Work & Pensions Secretary Iain Duncan Smith arrives in Downing Street. Image: Getty
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Laurie Penny on welfare reform: Iain Duncan Smith had an epiphany, and it meant nothing

The religious language of sin and shame informs Tory welfare rhetoric, with its pulpit-thumping over "strivers" and "scroungers". But their overhaul has nothing to do with compassion or principle.

It is apparently known as the Easterhouse epiphany. One day in 2002, Iain Duncan Smith, then leader of the Conservative Party, now Work and Pensions Secretary, walked around the Easterhouse estate in Glasgow. He was reputedly so shocked by the deprivation he saw there, he decided that the welfare state needed to be destroyed, or at least completely rethought and rebuilt.
 
“I am happy to believe that Easterhouse was a critical moment for my policy,” Duncan Smith has said, “not because I hadn’t thought about this before – I had been beginning to find my way forward – but because I just realised there was something more to understand.” According to Iain Martin at the Telegraph, it was one of “the most remarkable and laudable conversions in public life for many a decade”.
 
In this conversion narrative of Conservative dogma, IDS is recast as a modern-day Siddhartha Gautama. Like the Indian prince who would one day become the Buddha, the Quiet Man descends from his palace of privilege to walk among the poor and needy, jolted by his encounter with inequality into a life of unstinting compassion. Except that nowhere is it written that the Buddha ever told a Treasury staffer that he would “bite [his] balls off and send them to [him] in a box”.
 
I have been attempting of late to write with more kindness. I have been trying to avoid spurious, ad hominemattacks and to argue with issues, not individuals.
 
So when I say that Iain Duncan Smith is a second-rate thinker and a third-rate leader who is wrecking civil society with his misguided moral crusade, I want you to understand that I mean it.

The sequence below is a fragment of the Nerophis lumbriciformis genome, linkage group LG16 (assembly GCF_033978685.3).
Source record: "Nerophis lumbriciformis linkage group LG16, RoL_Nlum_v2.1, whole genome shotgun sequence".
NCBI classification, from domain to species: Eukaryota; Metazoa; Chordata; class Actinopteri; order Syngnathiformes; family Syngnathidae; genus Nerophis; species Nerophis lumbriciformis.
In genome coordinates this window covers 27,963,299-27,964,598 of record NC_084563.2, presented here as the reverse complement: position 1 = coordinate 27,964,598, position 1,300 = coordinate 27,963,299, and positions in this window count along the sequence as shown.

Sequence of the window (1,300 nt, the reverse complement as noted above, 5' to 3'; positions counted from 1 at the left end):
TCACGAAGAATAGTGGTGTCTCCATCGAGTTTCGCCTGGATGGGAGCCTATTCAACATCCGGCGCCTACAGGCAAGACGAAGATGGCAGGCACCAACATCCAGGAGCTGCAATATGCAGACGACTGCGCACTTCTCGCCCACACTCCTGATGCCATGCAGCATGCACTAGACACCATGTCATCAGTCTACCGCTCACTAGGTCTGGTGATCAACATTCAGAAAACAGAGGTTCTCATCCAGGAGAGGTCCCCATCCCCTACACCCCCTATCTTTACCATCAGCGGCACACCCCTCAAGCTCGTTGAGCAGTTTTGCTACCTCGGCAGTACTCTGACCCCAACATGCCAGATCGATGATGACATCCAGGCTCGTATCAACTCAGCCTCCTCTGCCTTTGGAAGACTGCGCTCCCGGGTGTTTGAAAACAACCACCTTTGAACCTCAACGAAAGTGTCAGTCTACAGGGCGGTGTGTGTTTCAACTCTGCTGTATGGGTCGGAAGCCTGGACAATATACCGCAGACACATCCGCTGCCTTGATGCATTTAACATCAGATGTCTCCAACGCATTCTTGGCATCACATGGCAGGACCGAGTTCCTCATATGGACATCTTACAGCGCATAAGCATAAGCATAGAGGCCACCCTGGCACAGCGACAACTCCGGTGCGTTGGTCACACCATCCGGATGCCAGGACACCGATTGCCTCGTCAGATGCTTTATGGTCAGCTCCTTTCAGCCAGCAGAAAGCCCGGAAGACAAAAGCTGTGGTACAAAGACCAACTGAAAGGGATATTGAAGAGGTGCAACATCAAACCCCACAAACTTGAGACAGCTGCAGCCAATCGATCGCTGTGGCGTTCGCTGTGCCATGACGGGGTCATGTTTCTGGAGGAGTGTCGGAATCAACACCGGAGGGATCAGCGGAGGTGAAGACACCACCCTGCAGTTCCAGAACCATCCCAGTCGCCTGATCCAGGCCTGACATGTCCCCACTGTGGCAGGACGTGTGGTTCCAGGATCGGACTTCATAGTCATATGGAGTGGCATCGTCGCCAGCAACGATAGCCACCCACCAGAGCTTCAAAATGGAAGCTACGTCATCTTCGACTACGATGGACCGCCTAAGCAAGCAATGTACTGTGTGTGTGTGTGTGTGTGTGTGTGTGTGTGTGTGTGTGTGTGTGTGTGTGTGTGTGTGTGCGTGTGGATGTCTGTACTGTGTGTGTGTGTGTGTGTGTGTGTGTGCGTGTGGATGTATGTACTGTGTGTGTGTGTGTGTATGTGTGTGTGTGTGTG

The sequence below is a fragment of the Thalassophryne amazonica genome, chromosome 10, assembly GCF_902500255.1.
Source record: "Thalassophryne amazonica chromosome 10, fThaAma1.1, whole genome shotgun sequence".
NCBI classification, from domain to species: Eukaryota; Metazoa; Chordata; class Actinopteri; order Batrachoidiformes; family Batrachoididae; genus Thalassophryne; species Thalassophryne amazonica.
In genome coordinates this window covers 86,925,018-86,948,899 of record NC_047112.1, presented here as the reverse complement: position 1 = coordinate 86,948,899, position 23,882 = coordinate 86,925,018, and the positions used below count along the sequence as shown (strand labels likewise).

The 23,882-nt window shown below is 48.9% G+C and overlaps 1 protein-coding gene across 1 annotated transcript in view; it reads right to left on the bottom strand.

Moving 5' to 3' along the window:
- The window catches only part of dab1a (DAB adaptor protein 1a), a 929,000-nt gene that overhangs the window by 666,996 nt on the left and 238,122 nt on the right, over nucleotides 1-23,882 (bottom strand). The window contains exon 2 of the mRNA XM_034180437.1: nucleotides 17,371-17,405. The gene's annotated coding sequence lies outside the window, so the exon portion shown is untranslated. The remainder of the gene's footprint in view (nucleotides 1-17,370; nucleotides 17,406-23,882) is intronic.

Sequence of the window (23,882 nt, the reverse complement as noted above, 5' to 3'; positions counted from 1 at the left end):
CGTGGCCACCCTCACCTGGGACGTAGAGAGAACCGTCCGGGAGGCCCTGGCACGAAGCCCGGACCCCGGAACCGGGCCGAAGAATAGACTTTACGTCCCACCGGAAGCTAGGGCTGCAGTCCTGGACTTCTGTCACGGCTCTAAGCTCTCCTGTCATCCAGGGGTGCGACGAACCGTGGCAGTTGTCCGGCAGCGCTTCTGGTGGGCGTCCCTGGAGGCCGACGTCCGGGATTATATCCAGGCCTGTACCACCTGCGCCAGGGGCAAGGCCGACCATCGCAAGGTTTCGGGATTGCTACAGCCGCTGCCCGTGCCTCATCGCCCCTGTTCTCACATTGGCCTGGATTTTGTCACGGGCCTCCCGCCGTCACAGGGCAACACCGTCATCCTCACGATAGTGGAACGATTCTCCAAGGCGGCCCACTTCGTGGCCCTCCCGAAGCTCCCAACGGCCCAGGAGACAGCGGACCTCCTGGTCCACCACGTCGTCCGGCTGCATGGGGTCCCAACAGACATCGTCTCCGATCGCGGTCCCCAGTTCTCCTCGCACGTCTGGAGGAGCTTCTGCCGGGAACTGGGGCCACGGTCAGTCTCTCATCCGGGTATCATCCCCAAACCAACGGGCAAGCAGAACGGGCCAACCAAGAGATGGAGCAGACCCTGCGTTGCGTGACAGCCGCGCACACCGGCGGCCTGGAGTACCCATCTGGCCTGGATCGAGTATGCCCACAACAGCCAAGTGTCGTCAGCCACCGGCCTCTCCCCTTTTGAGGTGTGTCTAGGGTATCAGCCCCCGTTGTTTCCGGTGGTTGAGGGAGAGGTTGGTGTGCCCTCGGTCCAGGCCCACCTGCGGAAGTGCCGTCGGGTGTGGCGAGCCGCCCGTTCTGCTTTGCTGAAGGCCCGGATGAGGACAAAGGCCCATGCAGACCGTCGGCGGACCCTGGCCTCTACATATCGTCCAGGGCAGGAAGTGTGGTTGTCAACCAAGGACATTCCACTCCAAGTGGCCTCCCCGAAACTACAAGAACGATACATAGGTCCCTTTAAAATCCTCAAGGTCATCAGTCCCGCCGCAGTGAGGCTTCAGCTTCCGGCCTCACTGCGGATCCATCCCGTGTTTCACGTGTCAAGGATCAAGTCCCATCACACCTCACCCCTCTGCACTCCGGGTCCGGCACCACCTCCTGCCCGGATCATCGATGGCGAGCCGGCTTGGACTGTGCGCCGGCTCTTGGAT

IDS, whose abbreviated name makes him sound like a chronic stomach complaint, is not the only Tory frontbencher to pretend to be on a quasireligious, reforming crusade. But he seems to approach his work with particular fervour and self-righteous indignation.
 
You can see it in his tantrums when someone questions his judgement in public. You can read about it in reports of aides, staffers and associates being reduced to tears or filing claims about alleged bullying on the job. When interrogated about the computer problems – or digital omnishambles, if you like – that has accompanied the introduction of the Universal Credit, IDS told parliament that the new benefit reforms aren’t really about practical matters, such as the proposed IT support system not working at all, but about “cultural change”.
 
The choice of wording is significant. It doesn’t matter whether or not Universal Credit will work in practice – and, indeed, its rollout has already been scaled back and delayed. What matters is changing the “culture”, from one in which everyone was entitled to a decent standard of living, and unemployment or illness did not have to trigger destitution, to one in which poverty and inequality are morally justified. After all, Universal Credit is intended to make “work pay” – whatever that means.
 
It is, we are told, all about morality, all about virtue and not at all about ability to work. The pittance on which people on unemployment benefit are expected to live – just 13 per cent of the average wage – is rephrased as care and concern, in the way Puritan leaders once proposed that whipping, ducking and dismemberment would not just punish sin but also save the soul.
 
IDS is, in fact, one of Britain’s most influential Roman Catholics. He surrounds himself with like-minded advisers, many of whom who are also deeply religious. The language of sin and shame informs Tory welfare rhetoric, with its pulpit-thumping over “strivers” and “scroungers”.